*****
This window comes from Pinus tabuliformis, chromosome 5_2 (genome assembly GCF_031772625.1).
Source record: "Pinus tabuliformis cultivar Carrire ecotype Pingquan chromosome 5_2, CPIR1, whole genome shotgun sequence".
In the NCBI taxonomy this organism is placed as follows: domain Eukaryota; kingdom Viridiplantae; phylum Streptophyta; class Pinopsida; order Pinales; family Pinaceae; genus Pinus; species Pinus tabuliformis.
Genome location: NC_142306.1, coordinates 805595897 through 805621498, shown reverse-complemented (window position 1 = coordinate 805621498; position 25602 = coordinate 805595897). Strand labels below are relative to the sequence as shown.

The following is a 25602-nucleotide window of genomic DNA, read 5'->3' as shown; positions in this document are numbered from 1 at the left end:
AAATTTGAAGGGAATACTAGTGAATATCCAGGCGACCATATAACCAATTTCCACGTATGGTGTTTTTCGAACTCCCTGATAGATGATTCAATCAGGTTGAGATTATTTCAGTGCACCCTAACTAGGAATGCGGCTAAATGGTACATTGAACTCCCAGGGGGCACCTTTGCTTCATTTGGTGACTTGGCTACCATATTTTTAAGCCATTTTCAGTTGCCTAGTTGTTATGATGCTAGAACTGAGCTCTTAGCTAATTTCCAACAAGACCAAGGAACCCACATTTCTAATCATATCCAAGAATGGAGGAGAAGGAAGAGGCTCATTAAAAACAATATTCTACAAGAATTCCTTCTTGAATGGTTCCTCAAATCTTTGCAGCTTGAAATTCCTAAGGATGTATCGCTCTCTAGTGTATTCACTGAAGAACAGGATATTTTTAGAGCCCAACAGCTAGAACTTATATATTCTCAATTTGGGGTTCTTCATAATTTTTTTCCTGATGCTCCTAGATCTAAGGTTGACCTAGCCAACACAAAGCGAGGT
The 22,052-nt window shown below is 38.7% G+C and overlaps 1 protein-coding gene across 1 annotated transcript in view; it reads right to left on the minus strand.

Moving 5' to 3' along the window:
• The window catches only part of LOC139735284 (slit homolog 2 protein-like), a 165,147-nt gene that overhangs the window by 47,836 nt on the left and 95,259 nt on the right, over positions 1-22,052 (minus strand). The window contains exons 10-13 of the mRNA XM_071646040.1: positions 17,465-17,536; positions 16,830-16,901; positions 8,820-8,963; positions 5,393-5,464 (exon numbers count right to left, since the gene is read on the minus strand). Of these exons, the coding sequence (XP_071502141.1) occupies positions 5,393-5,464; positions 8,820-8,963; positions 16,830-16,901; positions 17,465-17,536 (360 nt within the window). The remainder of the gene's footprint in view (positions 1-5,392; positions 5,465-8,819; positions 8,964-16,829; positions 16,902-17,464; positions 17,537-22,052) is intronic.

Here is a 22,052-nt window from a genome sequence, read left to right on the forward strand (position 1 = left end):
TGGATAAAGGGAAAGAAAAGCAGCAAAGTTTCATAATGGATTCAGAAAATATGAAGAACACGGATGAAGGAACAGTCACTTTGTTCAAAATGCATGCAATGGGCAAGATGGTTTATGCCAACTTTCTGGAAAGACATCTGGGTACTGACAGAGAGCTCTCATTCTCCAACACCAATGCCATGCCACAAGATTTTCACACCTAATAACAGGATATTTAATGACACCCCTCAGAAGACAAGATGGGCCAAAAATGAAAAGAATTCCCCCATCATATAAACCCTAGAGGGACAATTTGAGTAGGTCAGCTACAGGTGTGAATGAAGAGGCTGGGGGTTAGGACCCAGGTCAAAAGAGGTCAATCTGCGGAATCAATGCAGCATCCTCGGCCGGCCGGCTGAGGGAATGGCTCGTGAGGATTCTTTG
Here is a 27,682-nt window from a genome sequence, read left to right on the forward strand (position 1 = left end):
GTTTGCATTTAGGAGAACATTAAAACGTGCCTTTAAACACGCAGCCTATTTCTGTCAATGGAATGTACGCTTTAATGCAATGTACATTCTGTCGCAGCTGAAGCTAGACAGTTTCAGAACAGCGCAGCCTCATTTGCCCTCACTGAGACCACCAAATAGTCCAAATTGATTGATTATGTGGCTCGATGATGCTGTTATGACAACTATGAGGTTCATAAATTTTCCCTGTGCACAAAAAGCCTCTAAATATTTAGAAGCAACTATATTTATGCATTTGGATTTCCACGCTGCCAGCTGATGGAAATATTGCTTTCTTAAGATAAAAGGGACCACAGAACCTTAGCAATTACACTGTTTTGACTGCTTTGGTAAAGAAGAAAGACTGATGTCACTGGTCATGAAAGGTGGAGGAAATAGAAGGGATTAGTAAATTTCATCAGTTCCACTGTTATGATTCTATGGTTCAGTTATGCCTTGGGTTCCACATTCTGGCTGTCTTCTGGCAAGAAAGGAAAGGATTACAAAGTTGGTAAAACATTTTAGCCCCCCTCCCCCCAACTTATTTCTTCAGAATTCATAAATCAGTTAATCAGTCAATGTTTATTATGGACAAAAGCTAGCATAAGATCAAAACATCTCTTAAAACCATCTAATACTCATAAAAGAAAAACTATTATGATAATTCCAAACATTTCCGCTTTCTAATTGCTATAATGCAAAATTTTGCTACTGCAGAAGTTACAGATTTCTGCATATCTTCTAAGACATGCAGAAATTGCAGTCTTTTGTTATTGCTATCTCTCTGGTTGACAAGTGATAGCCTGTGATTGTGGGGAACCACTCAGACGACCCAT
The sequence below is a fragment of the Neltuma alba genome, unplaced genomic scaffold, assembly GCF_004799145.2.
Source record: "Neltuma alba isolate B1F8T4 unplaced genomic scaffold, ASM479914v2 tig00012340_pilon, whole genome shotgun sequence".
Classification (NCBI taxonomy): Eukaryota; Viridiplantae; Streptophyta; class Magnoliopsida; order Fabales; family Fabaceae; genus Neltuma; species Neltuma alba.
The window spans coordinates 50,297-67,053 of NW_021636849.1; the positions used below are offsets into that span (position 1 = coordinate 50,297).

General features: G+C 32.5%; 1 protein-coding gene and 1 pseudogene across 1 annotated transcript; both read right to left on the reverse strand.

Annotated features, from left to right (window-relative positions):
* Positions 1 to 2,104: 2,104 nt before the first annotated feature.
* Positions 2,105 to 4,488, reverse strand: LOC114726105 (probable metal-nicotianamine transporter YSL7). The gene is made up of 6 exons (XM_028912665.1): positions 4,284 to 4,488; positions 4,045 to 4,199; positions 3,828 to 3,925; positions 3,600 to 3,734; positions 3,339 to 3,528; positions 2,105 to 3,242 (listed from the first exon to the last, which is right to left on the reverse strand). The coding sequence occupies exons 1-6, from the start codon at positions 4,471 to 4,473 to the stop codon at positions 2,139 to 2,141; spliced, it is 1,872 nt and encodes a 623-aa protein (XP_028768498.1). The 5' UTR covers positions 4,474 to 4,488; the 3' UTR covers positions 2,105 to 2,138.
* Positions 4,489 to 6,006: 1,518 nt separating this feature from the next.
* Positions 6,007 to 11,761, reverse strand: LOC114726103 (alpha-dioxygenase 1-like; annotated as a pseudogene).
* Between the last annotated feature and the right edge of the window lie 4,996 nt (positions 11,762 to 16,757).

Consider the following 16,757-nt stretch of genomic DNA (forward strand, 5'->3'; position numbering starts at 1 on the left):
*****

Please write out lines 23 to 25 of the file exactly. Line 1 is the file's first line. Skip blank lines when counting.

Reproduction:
* Positions 6,007 to 11,761, reverse strand: LOC114726103 (alpha-dioxygenase 1-like; annotated as a pseudogene).
* Between the last annotated feature and the right edge of the window lie 4,996 nt (positions 11,762 to 16,757).

Consider the following 16,757-nt stretch of genomic DNA (forward strand, 5'->3'; position numbering starts at 1 on the left):